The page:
On July 1st, a bill signed into law by Florida Gov. Rick Scott paved the way for driverless vehicles to legally operate on the state’s roads and highways. While the bill’s proponents insist that such automobiles are safer than those driven by humans, accidents do happen, and people still get hurt.
In an ideal world, a driverless car would decrease crashes, lower insurance costs and help with the decrease in health insurance rates. In the real world, though, that’s not always the case. In May of this year, a Tesla on “autopilot” hit a truck, killing the driver in Willison, Fla. As a result, the car manufacturer reminds passengers to pay “constant attention” and practice “correction when necessary” when using “autopilot.”
Humans not required?
Florida’s 2016 legislation allows for driverless cars to operate on public roads without a human passenger. The previous requirement for “additional legislative or regulatory action that may be required for the safe testing and operation of vehicles equipped with autonomous technology” – from the Department of Highway Safety and Motor Vehicles report in 2014 – has also been eliminated. Although the initial testing stage is complete, applicable federal safety standards and regulations for driverless cars must still be honored.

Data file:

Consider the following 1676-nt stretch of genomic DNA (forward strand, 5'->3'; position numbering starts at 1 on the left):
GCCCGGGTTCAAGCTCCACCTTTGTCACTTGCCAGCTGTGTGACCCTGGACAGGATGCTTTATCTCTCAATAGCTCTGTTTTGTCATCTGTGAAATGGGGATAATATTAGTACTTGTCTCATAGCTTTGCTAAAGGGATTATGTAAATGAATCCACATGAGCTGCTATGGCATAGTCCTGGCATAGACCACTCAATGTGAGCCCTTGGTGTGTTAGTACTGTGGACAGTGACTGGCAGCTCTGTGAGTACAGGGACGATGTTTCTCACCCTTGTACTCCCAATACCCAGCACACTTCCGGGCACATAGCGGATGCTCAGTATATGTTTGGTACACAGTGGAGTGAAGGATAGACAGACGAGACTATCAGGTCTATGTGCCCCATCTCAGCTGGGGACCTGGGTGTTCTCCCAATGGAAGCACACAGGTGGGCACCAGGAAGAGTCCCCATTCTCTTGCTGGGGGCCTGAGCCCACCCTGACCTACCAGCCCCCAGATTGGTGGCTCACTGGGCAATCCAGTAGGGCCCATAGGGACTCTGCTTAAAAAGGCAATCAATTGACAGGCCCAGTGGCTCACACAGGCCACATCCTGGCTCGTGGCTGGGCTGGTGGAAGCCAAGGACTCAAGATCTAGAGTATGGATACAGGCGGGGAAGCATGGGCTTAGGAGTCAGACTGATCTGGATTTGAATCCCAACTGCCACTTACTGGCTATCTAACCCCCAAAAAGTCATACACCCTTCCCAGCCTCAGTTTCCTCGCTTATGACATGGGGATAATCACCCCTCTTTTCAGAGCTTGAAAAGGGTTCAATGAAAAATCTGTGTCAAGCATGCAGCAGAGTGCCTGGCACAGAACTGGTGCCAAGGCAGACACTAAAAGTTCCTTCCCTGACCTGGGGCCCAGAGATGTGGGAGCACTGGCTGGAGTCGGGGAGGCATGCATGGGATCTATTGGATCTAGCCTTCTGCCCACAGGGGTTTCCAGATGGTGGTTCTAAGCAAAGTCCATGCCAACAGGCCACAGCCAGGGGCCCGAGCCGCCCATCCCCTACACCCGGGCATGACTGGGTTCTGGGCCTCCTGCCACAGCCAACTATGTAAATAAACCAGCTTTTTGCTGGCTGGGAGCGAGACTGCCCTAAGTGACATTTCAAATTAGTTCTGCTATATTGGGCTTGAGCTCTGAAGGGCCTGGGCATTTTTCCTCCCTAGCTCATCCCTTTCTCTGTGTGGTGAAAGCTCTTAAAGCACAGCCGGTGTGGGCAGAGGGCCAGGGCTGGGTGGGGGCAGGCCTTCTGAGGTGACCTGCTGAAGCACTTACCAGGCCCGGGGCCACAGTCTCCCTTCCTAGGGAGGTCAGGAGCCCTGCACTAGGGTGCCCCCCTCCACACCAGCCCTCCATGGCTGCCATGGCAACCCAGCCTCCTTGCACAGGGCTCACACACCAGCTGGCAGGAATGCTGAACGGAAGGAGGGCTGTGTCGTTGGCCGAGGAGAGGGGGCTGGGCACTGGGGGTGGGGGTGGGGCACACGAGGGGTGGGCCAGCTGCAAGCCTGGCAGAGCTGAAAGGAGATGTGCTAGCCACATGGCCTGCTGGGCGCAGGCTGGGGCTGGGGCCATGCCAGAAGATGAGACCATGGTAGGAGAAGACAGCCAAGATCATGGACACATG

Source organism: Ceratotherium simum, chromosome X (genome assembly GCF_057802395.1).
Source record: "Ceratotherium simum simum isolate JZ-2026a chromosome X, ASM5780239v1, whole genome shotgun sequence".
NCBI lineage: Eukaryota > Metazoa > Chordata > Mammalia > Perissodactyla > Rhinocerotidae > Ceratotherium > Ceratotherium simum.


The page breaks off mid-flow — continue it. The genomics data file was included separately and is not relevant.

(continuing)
No-fault laws still apply
In a no-fault state like as Florida, the Florida Financial Responsibility Law requires that any person at fault in a crash resulting in bodily injury and property damage to others must have full liability insurance coverage before the crash. This coverage includes bodily injury liability with a minimum of $10,000 per person; $20,000 per crash; $10,000 property damage liability per crash; and personal injury protection (PIP) limits of $10,000 per person per crash. This is true regardless of whether or not the vehicle is driverless. In a no-fault state, all parties to an accident make claims to their own insurance companies, regardless of fault.
In some instances, it might be possible to prove that the accident – and resulting injuries – were caused due to a manufacturer’s defect. In such cases, additional damages could be pursued from the automobile’s maker. An experienced Melbourne auto accident attorney can help you understand your options, and can advise you on whether or not a second claim is feasible for your unique accident case.
HURT IN AN ACCIDENT INVOLVING A DRIVERLESS VEHICLE?
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